The word “only,” though not in the Greek text, is supplied in the English translation to bring out the force of the Greek phrase.
the shadow of the things to come, but the reality
Grk “but the body of Christ.” The term body here, when used in contrast to shadow (σκιά, skia) indicates the opposite meaning, i.e., the reality or substance itself.
is Christ!
The genitive τοῦ Χριστοῦ (tou Christou) is appositional and translated as such: “the reality is Christ.
18 Let no one who delights in humility and the worship of angels pass judgment on you. That person goes on at great lengths
For the various views on the translation of ἐμβατεύων (embateuōn), see BDAG 321 s.v. ἐμβατεύω 4. The idea in this context seems to be that the individual in question loves to talk on and on about his spiritual experiences, but in reality they are only coming out of his own sinful flesh.
about what he has supposedly seen, but he is puffed up with empty notions by his fleshly mind.
Grk “by the mind of his flesh.” In the translation above, σαρκός (sarkos) is taken as an attributive genitive. The phrase could also be translated “by his sinful thoughts,” since it appears that Paul is using σάρξ (sarx, “flesh”) here in a morally negative way.
19 He has not held fast
The Greek participle κρατῶν (kratōn) was translated as a finite verb to avoid an unusually long and pedantic sentence structure in English.
to the head from whom the whole body, supported
See BDAG 387 s.v. ἐπιχορηγέω 3.
and knit together through its ligaments and sinews, grows with a growth that is from God.
The genitive τοῦ θεοῦ (tou qeou) has been translated as a genitive of source, “from God.”

20  If you have died with Christ to the elemental spirits
See the note on the phrase “elemental spirits” in 2:8.
of the world, why do you submit to them as though you lived in the world?
21 “Do not handle! Do not taste! Do not touch!” 22 These are all destined to perish with use, founded as they are
The expression “founded as they are” brings out the force of the Greek preposition κατά (kata).
on human commands and teachings.
Grk “The commands and teachings of men.”
23 Even though they have the appearance of wisdom
Grk “having a word of wisdom.”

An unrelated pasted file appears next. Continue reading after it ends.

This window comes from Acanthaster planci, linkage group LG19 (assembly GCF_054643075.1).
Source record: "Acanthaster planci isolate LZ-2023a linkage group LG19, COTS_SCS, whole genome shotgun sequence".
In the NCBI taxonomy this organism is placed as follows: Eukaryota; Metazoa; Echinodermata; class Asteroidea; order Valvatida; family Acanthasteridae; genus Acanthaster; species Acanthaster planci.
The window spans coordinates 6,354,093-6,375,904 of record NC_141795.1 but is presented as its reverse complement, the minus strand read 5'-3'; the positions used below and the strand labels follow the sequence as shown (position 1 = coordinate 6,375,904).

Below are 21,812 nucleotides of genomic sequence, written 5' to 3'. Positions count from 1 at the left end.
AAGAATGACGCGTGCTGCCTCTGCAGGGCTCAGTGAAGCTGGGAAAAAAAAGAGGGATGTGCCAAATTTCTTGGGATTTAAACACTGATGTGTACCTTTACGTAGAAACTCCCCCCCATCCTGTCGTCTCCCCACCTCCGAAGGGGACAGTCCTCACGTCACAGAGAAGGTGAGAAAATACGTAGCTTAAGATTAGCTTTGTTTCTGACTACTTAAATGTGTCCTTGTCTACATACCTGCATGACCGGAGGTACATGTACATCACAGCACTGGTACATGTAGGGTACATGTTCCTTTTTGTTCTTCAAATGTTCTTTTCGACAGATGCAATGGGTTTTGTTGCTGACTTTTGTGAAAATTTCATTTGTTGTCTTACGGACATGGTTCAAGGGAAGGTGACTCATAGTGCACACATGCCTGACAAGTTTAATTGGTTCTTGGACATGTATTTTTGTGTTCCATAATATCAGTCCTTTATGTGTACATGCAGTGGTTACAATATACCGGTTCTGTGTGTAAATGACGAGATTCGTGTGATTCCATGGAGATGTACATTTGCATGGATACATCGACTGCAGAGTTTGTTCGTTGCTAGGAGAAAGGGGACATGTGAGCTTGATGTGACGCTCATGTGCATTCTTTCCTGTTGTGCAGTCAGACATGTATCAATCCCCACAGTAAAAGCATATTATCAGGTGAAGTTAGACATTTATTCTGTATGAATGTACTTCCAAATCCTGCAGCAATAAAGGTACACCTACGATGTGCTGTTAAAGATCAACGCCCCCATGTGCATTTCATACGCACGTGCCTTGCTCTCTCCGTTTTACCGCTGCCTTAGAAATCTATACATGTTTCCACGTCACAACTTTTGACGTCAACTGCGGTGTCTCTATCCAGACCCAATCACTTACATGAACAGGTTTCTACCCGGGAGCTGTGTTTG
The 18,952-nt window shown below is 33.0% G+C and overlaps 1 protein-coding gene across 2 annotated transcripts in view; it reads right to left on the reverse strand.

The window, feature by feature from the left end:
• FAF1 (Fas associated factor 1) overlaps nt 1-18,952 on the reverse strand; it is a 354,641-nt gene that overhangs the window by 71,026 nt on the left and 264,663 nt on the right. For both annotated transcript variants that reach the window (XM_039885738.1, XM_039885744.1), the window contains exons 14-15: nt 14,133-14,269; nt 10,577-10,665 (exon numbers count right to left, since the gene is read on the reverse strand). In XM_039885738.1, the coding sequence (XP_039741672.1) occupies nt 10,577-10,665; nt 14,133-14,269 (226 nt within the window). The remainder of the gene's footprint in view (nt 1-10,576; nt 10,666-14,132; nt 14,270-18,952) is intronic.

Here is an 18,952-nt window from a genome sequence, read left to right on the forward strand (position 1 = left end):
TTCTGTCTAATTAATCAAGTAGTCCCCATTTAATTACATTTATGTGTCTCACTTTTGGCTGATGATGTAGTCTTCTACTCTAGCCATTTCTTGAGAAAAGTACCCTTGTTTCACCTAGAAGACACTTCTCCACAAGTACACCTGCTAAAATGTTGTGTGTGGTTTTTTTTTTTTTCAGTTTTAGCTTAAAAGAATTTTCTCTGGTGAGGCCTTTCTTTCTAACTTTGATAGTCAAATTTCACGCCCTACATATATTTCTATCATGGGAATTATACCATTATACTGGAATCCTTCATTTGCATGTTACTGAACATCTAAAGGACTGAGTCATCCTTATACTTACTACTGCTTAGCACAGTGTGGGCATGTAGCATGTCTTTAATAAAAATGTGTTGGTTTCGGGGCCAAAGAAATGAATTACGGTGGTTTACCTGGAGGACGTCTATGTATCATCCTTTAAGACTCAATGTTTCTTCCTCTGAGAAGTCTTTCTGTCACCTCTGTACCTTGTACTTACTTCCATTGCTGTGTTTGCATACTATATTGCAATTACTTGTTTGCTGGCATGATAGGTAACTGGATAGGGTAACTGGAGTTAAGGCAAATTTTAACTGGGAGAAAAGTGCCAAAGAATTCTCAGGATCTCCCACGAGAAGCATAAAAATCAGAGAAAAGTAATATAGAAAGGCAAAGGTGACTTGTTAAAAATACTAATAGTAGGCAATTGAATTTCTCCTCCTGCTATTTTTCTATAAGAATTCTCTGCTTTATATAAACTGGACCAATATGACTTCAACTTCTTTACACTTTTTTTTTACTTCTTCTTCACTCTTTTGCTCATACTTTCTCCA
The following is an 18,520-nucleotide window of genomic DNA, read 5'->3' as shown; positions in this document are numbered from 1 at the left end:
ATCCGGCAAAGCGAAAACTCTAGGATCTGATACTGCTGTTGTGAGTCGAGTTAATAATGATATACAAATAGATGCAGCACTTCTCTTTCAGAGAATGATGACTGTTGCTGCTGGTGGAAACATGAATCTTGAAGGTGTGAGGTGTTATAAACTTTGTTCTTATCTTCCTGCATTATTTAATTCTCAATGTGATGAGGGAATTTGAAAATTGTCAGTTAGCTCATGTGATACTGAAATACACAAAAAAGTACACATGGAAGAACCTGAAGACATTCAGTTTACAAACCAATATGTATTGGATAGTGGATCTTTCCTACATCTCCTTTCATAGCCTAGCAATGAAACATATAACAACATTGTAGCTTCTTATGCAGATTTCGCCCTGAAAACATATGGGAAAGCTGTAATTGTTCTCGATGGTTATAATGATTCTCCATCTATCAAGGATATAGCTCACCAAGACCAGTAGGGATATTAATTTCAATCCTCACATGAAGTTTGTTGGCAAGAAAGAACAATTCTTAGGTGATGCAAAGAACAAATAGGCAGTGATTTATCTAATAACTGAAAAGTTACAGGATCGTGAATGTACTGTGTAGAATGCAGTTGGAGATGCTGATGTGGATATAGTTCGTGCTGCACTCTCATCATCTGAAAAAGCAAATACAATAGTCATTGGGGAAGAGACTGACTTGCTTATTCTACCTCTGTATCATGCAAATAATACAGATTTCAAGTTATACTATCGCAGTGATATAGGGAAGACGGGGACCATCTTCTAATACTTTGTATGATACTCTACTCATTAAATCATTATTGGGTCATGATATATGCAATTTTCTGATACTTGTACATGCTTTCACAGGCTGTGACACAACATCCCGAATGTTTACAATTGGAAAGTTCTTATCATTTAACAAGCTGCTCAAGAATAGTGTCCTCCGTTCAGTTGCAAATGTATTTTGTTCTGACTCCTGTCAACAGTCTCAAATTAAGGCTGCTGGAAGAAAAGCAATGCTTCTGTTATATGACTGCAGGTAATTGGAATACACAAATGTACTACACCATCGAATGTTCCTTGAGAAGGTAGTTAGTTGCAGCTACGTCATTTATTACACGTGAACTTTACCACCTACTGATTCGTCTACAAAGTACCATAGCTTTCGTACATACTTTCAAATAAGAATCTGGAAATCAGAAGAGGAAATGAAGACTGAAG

with their self-imposed worship and false humility
Though the apostle uses the term ταπεινοφροσύνῃ (tapeinofrosunē) elsewhere in a positive sense (cf. 3:12), here the sense is negative and reflects the misguided thinking of Paul’s opponents.
achieved by an
‡ The vast bulk of witnesses, including some important ones (א A C D F G H Ψ 075 0278 33 1881 Maj. lat sy), have καί (kai) here, but the shorter reading is supported by some early and important witnesses (Ƥ46 B 1739 b m Hil Ambst Spec). The καί looks to be a motivated reading in that it makes ἀφειδία (afeidia) “the third in a series of datives after ἐν, rather than an instrumental dative qualifying the previous prepositional phrase” (TCGNT 556). At the same time, the omission of καί could possibly have been unintentional. A decision is difficult, but the shorter reading is slightly preferred. NA27 puts καί in brackets, indicating doubts as to its authenticity.
unsparing treatment of the body – a wisdom with no true value – they in reality result in fleshly indulgence.
The translation understands this verse to contain a concessive subordinate clause within the main clause. The Greek particle μέν (men) is the second word of the embedded subordinate clause. The phrase οὐκ ἐν τιμῇ τινι (ouk en timē tini) modifies the subordinate clause, and the main clause resumes with the preposition πρός (pros). The translation has placed the subordinate clause first in order for clarity instead of retaining its embedded location. For a detailed discussion of this grammatical construction, see B. Hollenbach, ”Col 2:23: Which Things Lead to the Fulfillment of the Flesh,” NTS 25 (1979): 254-61.